The results of a new study on probiotics and oral immunotherapy (OIT) for peanut allergy from the Murdoch Childrens Research Institute in Australia recently generated international headlines after 80 percent of children enrolled in the study were able to tolerate peanut at the end of the trial. This study was partially funded by the Food Allergy & Anaphylaxis Network, one of FARE’s legacy organizations. Researchers sought to determine whether probiotics combined with oral immunotherapy could lead to “sustained unresponsiveness,” which the authors describe as the ability to tolerate a food after discontinuation of OIT.
In this clinical trial conducted during a period of 18 months, 62 children with peanut allergy were either given a placebo or a dose of a probiotic together with peanut protein in increasing amounts. Six participants withdrew from the study (three from each group). The study reports that possible sustained unresponsiveness – assessed 2-5 weeks after discontinuation of the treatment — was achieved in 23 out of the 28 participants (82 percent) who were given the probiotic and underwent OIT.
Researchers reported that the proportion of children (45 percent) who experienced reactions during the treatment was in line with other reports from OIT studies. The authors also noted that future trials that would compare the results of the probiotic alone, allergen OIT alone, combined probiotic/allergen OIT and placebo are required (a) to clarify whether probiotic or OIT alone can provide similar benefits or “whether combined therapy yields synergistic benefits” and (b) to further investigate the underlying immune mechanisms. Further work is also required to confirm whether patients can still tolerate peanut for longer than 6 weeks after finishing the study.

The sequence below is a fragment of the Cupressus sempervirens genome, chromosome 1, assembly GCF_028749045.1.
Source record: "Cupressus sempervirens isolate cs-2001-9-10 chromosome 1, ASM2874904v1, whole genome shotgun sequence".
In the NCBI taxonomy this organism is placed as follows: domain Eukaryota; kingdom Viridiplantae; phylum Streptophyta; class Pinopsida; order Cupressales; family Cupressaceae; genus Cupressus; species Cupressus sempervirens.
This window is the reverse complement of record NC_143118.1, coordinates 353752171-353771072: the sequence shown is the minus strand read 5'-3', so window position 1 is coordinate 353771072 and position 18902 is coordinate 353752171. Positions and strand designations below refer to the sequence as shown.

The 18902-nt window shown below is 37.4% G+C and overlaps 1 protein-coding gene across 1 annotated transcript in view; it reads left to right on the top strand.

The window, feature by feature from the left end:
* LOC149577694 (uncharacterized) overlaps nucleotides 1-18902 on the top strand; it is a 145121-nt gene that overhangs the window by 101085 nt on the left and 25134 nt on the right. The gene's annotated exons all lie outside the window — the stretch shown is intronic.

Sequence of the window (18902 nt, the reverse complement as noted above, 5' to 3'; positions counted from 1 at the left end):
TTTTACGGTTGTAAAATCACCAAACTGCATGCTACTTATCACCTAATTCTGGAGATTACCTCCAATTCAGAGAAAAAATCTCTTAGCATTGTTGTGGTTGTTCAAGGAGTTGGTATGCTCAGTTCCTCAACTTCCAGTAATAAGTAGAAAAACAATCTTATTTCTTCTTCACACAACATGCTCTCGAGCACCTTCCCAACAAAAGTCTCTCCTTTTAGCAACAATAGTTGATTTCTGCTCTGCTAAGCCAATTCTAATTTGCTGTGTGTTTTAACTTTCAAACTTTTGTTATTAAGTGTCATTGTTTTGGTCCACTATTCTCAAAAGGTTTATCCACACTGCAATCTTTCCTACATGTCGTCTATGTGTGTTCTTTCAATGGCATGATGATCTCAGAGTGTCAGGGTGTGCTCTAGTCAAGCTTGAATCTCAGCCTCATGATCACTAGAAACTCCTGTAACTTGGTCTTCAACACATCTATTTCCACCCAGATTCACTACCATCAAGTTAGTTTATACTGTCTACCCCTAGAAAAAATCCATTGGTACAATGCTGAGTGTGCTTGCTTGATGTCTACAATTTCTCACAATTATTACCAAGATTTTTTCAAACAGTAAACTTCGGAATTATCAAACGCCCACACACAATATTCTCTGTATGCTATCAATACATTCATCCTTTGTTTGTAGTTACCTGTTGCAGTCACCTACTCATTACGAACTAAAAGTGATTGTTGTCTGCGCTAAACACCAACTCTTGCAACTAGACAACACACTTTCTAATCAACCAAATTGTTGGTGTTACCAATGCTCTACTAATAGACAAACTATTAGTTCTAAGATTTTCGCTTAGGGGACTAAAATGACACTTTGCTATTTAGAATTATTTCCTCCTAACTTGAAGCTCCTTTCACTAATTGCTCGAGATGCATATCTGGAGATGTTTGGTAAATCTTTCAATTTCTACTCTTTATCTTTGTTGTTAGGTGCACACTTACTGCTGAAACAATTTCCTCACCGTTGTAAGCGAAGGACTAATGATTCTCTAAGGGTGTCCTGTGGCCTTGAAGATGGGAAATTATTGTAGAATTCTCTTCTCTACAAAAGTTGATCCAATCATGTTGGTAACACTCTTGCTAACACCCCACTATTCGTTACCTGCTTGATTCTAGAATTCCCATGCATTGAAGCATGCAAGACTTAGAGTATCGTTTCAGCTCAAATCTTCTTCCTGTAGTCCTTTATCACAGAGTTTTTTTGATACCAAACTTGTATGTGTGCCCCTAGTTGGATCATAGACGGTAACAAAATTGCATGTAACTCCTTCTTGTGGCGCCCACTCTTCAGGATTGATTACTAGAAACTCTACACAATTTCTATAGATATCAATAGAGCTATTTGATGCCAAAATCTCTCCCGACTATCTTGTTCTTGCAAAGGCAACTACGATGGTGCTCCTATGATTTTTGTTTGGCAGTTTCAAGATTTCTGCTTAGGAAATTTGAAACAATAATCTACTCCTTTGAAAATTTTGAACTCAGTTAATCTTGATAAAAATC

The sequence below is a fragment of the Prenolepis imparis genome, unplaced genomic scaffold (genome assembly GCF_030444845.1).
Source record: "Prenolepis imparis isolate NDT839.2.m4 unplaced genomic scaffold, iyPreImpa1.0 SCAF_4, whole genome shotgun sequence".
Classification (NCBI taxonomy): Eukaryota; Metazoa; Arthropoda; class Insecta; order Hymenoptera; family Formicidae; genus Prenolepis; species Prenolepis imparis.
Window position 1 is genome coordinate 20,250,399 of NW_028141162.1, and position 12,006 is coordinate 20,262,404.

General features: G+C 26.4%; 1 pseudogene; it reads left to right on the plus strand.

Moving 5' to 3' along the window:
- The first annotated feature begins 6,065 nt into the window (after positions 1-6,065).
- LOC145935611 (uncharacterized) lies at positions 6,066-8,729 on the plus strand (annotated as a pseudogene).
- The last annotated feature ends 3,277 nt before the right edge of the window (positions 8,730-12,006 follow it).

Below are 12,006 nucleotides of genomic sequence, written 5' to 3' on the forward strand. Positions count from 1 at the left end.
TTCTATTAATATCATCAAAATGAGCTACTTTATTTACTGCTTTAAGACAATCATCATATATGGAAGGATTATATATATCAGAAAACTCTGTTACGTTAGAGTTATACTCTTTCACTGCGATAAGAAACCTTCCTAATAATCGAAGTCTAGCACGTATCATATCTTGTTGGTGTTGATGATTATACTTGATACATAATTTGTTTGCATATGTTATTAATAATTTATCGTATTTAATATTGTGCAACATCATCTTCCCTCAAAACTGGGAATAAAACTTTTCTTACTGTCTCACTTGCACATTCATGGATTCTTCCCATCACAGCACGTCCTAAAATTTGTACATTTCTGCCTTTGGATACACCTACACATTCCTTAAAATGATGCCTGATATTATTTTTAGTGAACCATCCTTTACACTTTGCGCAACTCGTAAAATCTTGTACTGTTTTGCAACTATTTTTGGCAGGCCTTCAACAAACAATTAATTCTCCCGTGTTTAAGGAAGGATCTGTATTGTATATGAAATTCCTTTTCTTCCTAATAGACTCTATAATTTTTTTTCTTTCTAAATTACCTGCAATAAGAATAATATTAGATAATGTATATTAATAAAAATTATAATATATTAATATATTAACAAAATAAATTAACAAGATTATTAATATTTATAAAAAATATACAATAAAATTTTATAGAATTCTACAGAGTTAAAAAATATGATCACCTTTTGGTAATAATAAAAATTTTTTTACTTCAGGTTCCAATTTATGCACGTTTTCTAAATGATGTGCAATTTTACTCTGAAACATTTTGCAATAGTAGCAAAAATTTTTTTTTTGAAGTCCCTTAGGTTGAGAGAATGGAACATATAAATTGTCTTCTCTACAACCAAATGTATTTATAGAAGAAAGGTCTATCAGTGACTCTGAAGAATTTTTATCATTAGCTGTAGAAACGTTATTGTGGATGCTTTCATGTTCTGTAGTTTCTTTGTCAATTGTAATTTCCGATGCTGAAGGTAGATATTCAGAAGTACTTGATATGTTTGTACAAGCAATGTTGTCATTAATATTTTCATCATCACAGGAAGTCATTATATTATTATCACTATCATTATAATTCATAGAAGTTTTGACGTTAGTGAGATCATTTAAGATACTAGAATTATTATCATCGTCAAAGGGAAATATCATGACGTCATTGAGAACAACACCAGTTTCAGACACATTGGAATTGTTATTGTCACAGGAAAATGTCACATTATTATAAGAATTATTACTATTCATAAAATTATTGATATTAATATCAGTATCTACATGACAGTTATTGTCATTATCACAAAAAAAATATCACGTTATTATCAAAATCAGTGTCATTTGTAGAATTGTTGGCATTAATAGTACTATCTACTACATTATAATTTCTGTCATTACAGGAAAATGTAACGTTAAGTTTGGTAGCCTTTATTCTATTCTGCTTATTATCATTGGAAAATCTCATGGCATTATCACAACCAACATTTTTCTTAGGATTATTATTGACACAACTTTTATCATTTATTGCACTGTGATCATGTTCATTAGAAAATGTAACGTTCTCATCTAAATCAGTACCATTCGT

While we are pleased that the investigators were able to publish this work in the prestigious Journal of Allergy and Clinical Immunology, FARE’s CEO, Dr. James R. Baker, Jr. cautions, “the implications of this early study are not at all clear. In particular, it is not apparent that the probiotics played any role in this trial as it is already known that OIT can have significant positive therapeutic effects.” Also important to note, almost a fifth of patients in the active treatment group were not “desensitized,” and one patient had severe allergic reactions to the therapy and was forced to discontinue the trial. “This demonstrates that even this ‘combined’ probiotic and OIT therapy was not safe in all patients, and should not be attempted at home by families managing food allergies,” Baker added. While the authors identified these cautions in their article, most were not communicated in the widespread media coverage.
There is no FDA-approved treatment for food allergy, and these experimental treatment approaches should not be tried at home. For information on food allergy research, please visit www.foodallergy.org/research.